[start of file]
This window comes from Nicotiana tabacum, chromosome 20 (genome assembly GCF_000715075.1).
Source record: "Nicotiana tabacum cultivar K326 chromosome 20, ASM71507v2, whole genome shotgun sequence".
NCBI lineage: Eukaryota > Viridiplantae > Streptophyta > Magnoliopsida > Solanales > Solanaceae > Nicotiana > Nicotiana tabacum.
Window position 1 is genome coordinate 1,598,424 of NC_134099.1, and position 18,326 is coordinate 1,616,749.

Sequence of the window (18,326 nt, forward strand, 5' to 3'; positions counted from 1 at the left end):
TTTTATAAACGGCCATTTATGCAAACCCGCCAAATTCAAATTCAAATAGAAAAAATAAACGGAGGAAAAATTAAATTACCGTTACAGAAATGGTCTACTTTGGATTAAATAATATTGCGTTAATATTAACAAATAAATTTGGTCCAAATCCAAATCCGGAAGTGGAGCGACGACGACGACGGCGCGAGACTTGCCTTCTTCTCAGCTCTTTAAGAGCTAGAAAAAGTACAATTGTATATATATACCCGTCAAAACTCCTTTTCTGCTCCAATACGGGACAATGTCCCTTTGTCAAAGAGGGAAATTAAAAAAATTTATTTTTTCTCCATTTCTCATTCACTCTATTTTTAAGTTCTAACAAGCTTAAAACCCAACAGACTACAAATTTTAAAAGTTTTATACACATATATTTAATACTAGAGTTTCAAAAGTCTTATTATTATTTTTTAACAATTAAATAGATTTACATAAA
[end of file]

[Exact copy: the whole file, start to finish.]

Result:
This window comes from Nicotiana tabacum, chromosome 20 (genome assembly GCF_000715075.1).
Source record: "Nicotiana tabacum cultivar K326 chromosome 20, ASM71507v2, whole genome shotgun sequence".
NCBI lineage: Eukaryota > Viridiplantae > Streptophyta > Magnoliopsida > Solanales > Solanaceae > Nicotiana > Nicotiana tabacum.
Window position 1 is genome coordinate 1,598,424 of NC_134099.1, and position 18,326 is coordinate 1,616,749.

Sequence of the window (18,326 nt, forward strand, 5' to 3'; positions counted from 1 at the left end):
TTTTATAAACGGCCATTTATGCAAACCCGCCAAATTCAAATTCAAATAGAAAAAATAAACGGAGGAAAAATTAAATTACCGTTACAGAAATGGTCTACTTTGGATTAAATAATATTGCGTTAATATTAACAAATAAATTTGGTCCAAATCCAAATCCGGAAGTGGAGCGACGACGACGACGGCGCGAGACTTGCCTTCTTCTCAGCTCTTTAAGAGCTAGAAAAAGTACAATTGTATATATATACCCGTCAAAACTCCTTTTCTGCTCCAATACGGGACAATGTCCCTTTGTCAAAGAGGGAAATTAAAAAAATTTATTTTTTCTCCATTTCTCATTCACTCTATTTTTAAGTTCTAACAAGCTTAAAACCCAACAGACTACAAATTTTAAAAGTTTTATACACATATATTTAATACTAGAGTTTCAAAAGTCTTATTATTATTTTTTAACAATTAAATAGATTTACATAAA